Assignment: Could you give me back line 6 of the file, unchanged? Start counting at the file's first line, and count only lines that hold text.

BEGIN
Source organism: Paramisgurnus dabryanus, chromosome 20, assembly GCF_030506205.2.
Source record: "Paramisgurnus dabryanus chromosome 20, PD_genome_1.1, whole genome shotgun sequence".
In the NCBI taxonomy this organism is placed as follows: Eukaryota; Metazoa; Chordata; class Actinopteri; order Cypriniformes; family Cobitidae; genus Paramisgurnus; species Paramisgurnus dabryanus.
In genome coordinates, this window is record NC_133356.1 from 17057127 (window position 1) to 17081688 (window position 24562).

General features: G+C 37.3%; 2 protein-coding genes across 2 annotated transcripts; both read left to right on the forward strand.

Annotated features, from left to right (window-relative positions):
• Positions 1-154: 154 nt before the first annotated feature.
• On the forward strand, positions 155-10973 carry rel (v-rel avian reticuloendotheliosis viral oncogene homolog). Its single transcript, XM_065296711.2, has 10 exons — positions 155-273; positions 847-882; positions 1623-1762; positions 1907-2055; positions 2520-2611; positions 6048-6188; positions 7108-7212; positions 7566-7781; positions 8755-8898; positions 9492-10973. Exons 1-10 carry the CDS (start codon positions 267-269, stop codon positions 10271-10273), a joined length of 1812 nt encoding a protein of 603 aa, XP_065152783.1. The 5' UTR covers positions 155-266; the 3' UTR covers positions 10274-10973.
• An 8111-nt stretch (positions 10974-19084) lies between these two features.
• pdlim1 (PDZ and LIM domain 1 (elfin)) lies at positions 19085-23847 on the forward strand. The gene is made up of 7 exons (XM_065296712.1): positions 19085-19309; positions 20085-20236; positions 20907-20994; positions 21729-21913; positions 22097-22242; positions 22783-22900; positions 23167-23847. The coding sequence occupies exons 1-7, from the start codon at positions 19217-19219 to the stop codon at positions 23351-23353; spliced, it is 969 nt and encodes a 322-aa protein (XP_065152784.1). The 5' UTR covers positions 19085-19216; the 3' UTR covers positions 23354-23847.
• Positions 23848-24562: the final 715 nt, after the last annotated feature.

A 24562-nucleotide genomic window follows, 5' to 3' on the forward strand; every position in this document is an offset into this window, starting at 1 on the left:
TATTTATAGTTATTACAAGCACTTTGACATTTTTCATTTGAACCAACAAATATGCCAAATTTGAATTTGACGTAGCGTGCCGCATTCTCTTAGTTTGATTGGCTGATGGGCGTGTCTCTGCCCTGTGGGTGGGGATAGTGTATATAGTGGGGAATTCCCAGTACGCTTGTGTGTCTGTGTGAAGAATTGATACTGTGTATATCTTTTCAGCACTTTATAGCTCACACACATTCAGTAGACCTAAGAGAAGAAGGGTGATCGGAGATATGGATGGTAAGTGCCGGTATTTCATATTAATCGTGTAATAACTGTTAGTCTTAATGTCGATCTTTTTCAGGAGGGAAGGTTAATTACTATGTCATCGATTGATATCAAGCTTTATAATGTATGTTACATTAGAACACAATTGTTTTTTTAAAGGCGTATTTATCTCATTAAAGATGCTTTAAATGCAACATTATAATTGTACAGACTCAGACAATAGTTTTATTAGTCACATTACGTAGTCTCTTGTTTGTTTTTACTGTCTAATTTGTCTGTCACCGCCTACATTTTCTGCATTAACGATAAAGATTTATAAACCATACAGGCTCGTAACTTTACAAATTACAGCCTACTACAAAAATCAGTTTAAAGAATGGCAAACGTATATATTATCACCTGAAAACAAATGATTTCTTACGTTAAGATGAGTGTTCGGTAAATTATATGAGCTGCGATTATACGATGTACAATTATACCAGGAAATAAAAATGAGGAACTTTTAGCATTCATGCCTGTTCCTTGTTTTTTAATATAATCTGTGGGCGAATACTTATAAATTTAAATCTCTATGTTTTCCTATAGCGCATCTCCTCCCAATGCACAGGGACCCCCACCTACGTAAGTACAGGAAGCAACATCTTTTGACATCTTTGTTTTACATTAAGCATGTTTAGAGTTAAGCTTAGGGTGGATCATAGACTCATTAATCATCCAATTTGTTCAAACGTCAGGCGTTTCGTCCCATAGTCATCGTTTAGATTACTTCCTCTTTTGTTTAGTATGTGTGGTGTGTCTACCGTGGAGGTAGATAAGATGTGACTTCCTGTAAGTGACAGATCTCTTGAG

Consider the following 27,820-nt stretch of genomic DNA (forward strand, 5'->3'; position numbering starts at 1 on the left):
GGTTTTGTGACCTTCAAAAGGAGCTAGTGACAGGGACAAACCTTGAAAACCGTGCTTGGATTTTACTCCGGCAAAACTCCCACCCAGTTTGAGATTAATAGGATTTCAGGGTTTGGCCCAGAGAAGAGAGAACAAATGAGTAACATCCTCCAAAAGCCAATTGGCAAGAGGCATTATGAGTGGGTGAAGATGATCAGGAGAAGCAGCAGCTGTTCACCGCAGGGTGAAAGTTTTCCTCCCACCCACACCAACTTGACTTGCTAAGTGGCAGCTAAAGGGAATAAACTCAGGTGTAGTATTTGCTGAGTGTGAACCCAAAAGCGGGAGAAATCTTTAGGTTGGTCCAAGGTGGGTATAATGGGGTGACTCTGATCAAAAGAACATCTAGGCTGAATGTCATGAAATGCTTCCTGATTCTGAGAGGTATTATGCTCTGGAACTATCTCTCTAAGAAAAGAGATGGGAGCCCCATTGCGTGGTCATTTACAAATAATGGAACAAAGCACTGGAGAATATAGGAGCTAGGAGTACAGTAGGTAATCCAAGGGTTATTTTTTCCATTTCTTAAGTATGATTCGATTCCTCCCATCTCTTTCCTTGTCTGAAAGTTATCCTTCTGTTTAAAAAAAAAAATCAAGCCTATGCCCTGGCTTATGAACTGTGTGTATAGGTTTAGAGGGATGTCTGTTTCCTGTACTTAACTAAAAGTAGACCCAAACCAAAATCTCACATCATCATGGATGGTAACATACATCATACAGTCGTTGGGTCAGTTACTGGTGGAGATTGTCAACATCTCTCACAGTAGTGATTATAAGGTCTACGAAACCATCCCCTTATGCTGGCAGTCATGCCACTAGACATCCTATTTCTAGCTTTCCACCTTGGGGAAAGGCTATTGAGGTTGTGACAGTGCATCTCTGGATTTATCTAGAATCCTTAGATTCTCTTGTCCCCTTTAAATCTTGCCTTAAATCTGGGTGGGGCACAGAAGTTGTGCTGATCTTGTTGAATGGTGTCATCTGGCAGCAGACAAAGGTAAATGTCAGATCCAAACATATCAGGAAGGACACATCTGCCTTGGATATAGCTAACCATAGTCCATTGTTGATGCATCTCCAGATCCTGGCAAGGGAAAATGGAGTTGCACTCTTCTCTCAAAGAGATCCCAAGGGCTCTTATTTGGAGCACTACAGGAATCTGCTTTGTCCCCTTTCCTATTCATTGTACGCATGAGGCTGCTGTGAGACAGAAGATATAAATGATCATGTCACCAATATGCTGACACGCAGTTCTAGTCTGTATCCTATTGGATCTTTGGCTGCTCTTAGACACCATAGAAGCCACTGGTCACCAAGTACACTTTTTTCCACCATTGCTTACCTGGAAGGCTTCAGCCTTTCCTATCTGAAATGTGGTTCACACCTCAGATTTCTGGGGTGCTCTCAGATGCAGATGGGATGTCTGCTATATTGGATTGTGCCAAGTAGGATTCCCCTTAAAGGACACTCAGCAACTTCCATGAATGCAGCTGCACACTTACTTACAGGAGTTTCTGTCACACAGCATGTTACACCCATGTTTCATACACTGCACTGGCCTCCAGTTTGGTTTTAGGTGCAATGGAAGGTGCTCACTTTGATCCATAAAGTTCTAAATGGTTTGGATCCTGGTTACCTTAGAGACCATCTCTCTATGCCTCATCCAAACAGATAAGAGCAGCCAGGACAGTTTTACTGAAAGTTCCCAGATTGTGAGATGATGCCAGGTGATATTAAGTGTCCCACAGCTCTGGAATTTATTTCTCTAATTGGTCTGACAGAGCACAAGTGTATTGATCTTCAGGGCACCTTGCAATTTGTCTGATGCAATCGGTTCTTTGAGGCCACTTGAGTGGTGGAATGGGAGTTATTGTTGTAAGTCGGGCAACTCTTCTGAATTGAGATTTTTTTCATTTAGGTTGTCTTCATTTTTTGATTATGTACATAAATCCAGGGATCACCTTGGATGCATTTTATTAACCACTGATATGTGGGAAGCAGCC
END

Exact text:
Annotated features, from left to right (window-relative positions):